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Networking Tips Learned from Serving as a Lady-In-Waiting To the Court in Exile of Queen Geraldine of Albania.

Hungarian born Geraldine, was a cousin of enduring charm and beauty. King Zog of Albania saw her photo when she was 20 and invited her to visit his country. She arrived with her chaperones and, as he had hoped, fell in love. Their wedding was triumphant. 50,000 children in native costumes sang and applauded. The plot however turned. Less than a year later, still bleeding from the birth of her son, she was carried to a vehicle on a mattress and the couple escaped from the Italian invaders. She, the king and his entourage began an odyssey that would ultimately land them in Egypt at the invitation of King Farouk. It was there that I met her as a small child and was privileged to visit her in Alexandria each summer for the next 6 years.

Later we went our separate ways. My family emigrated to the US and she ultimately went to Spain after her husband passed away. Much to my surprise she contacted me after my US college graduation and asked whether I would be interested in joining her as a lady in waiting in Madrid. I spent a memorable year with her and remember well the many lessons she taught her “ladies” to help strengthen her position in Madrid. Click to continue reading…

Lessons learned from growing up in the court of King Farouk

210px-Kingfarouk1948On a hot, humid evening in Alexandria, the dinner party rises from the table. Egypt in those days was a magnet for royalty in exile. On this particular evening, King Zog, the last ruler of Albania, is hosting dinner for Egypt’s ruler King Farouk, the Queen of Bulgaria and several members of the Italian royal family in exile.

King Zog is married to my cousin, Hungarian-born Queen Geraldine, hence my attendance. At six I am fully prepped for the guests and keep my mouth shut. That is fine, however, since Zog, a thoughtful man, joined me in the palace gardens several hours earlier to chitchat. He asked about the ups and downs of my life in Cairo and injected some gentle humor. A calm and kind man, he made people of all ages feel special. Click to continue reading…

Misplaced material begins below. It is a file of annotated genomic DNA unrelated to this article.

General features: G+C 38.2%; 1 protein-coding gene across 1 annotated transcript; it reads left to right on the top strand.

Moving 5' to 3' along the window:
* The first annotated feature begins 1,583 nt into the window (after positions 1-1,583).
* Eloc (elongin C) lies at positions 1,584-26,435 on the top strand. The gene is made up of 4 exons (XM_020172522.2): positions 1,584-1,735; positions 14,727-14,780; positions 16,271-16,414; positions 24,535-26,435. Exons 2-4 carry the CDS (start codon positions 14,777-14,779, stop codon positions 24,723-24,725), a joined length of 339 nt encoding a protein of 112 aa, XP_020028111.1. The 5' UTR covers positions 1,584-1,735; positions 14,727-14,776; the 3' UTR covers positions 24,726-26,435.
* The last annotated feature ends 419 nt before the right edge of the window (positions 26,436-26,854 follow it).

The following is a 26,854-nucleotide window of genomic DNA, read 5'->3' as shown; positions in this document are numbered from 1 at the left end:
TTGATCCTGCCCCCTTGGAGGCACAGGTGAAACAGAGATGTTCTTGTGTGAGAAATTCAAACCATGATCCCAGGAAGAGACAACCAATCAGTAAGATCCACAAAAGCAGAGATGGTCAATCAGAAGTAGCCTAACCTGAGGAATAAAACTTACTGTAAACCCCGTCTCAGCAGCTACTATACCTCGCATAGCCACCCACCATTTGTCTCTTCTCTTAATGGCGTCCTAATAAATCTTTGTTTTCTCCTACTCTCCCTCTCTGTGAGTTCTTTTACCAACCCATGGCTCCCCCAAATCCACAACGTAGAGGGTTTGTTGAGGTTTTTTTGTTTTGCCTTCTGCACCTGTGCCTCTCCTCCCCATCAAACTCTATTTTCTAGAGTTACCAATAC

Dinner with the Ambassador

February 23rd, 2014 • By: Shoya Lessons From An Exotic Past

It is 6 pm and I am sitting with the South American ambassador for my monthly dinner. Once a month he invites me without my parents. I am 8 years old and the Cairo community smiles indulgently. He misses his kids is the word around town. So “my little one” he says with a warm Click to continue reading…

Addicted to Being Right

By: Guest Communication Strategies

  By Judith E. Glaser,  www.conversationalintelligence.com - jeglaser@creatingwe.com I’m sure it’s happened to you: You’re in a tense team meeting trying to defend your position on a big project and start to feel yourself losing ground. Your voice gets louder. You talk over one of your colleagues and correct his point of view. He pushes back, so Click to continue reading…

Cool Tool for Public Speakers

By: Guest Communication Strategies

by Nancy Ancowitz

Nancy Ancowitz is a business communication coach and author of Self-Promotion for Introverts®, a Publishers Weekly ”best book” selection. A former Wall Street marketing vice president, Ancowitz teaches Presentation Skills for Introverts™ and communication skills at New York University. Her work has appeared in The New York Times and The Wall Street Journal online.

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I have a cool tool to help you improve your presentation skills. First, what do you do with your hands when you give a presentation? Do you look like an orchestra conductor, a flight attendant giving safety instructions, or more like a mummy?

How about your voice? Does it go up an octave out of nervousness, flatten into a monotone, or do you blast through your entire talk in a single breath because you can’t wait to get it over with?

Instead, I hope that you’re comfortable with public speaking. And that your gestures, voice, and facial expressions are natural and in sync with your message. If not, you can get much more at ease as a speaker by… Click to continue reading…

Will You Be Underpaid?: What Your Personality Says About Your Approach To Money & Salary Negotiations

By: Shoya Workplace Issues

Take a quick look at the options below. Choose one from each set of statements. At least 51% of the time, do you tend to be more: ___ tactful and diplomatic ___ apt to avoid conflict where possible ___ empathetic ___ accepting at first ___ apt to take things personally or ___ direct and frank? Click to continue reading…